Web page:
Voltaire's Candide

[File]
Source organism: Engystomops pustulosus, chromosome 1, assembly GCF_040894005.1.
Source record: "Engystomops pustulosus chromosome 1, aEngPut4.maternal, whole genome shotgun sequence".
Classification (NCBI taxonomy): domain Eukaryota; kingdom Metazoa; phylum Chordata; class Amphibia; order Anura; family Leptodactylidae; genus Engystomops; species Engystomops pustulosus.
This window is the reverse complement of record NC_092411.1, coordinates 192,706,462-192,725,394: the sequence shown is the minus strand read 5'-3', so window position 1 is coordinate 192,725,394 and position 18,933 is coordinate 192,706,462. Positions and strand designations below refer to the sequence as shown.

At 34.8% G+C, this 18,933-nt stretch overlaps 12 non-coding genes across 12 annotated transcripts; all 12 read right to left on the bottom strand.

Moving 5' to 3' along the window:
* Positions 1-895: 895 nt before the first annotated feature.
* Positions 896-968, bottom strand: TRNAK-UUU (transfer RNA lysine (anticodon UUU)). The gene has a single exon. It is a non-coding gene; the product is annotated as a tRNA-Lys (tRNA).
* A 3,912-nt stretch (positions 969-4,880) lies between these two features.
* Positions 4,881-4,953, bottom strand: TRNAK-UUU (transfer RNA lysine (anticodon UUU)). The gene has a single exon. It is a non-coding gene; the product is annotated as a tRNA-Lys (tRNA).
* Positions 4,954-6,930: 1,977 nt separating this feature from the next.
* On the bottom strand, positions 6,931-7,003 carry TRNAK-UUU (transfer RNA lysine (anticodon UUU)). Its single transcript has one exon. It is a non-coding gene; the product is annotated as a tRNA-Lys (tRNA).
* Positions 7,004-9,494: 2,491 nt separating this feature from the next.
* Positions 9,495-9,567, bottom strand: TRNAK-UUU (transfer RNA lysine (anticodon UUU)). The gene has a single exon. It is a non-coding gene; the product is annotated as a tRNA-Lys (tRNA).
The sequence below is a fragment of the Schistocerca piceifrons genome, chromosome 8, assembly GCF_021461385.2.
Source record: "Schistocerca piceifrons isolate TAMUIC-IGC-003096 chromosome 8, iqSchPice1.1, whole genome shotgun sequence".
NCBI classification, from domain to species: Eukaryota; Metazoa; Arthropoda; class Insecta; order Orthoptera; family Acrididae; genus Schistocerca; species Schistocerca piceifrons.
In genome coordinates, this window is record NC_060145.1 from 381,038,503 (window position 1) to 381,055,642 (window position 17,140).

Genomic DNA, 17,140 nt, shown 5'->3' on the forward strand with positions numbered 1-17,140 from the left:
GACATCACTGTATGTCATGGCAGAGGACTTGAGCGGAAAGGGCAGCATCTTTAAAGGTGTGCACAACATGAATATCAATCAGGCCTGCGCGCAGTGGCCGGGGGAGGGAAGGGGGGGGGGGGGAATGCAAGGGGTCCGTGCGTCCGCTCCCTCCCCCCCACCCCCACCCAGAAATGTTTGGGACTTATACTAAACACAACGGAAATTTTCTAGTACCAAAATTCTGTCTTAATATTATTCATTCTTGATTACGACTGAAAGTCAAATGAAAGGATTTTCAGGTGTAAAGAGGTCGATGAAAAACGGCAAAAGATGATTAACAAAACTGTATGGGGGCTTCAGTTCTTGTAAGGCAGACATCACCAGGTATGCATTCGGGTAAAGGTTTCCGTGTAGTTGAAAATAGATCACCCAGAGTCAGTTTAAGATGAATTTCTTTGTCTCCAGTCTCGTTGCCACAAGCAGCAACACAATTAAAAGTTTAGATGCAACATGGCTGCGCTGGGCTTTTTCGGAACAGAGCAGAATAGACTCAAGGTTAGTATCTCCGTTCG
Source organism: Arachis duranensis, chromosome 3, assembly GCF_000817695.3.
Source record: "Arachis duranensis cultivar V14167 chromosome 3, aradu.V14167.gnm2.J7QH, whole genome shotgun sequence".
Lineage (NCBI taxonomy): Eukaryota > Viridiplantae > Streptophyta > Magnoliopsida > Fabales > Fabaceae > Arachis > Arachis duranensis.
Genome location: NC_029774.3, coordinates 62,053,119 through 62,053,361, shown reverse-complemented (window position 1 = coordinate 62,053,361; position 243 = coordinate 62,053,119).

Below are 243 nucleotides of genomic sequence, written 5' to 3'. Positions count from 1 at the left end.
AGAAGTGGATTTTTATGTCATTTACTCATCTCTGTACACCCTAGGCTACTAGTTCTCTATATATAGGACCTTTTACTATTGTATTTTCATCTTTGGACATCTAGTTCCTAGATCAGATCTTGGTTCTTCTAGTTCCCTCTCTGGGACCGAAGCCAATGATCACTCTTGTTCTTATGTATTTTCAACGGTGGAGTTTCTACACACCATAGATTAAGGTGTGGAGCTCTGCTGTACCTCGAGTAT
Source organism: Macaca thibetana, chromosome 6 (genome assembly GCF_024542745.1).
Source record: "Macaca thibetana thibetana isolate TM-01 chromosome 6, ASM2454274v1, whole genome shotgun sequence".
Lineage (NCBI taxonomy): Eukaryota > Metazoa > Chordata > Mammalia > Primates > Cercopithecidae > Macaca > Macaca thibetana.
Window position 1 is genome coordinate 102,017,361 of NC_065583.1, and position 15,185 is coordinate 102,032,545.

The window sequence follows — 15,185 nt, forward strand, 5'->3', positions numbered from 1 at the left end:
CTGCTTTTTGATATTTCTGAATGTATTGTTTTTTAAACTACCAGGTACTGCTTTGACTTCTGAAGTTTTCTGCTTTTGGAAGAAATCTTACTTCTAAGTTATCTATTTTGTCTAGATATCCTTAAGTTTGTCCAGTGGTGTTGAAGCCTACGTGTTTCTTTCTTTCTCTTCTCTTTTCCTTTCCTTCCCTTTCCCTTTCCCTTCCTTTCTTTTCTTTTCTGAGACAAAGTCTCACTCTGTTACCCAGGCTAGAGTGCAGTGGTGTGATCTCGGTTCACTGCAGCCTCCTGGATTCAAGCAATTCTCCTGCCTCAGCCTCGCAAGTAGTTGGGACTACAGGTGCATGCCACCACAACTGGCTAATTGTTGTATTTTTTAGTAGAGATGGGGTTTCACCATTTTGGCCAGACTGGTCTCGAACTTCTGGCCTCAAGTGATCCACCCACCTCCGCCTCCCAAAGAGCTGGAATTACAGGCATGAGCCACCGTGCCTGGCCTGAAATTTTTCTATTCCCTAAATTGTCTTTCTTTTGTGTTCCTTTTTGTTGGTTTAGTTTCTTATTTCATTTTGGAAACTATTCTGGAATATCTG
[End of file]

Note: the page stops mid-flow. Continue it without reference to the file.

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Voltaires's Candide In Voltaires?s Candide, the main character, Candide, fails to live happily because he is looking outside of himself and his circumstances to do it. Voltaire says through Candide's ultimate discovery that happiness in many ways depends on a person's attitude. Voltaire's philosophy expressed through Candide's final realization is that "We must cultivate our garden," which is the key to happiness(p.585). By cultivating our garden, Voltaire means that we must make the best of our situation in the present moment. We accept what we are given in life and work to make the best of it. It all has to do with our perspective on life. We do not find happiness somewhere else or by philosophizing about it, we open our eyes to the happiness that already exists. Before Candide?s final discovery, he looks for happiness in three ways and fails at each. In the first way, Candide tries to satisfy himself through his lover, Miss Cunegonde. Throughout the story, Candide is striving to be with Cunegonde. It begins when Candide is thrown out of the castle by the Baron of Thunder-Ten-Tronckh. Candide is kicked out because he is caught Kissing Cunegonde: "Their lips met, their eyes lit up, their knees tremble, their hands wandered"(p.522). Candide thinks that being with Cunegonde will make him happy. This will not make Candide happy in the long run, because the love is superficially based on appearance: "Candide listened attenetively and believed implicitly; for he found Miss Cunegonde exceedingly pretty, though he never had the courage to tell her so"(p.522). Candide is looking outside of himself and relying on Cunegonde to please and satisfy him. The second way Candide searches for happiness is by listening and following th... ... middle of paper ... ...r: "We don?t pray to him at all; we have nothing to ask for, since everything we need has already been granted; we thank God continually"(p.552). In conclusion, Candide?s preliminary notion of what happiness is conflicts with Voltaire?s philosophy of happiness. At first Candide sees happiness as something he must attain outside himself. Candide fails to recognize that happiness is found within himself through working to make the best of things and seeing the good in the present moment. Candide tries to be happy by pursuing his lover and believing his teacher. In the end, Candide?s revelation of how to be happy coincides with Voltaire?s philosophy of cultivating our gardens. Cultivating our garden basically involves doing the best with what we already have. Works Cited: Voltaire. Candide. Translated and edited by Robert M. Adams. New York: Norton, 1966.

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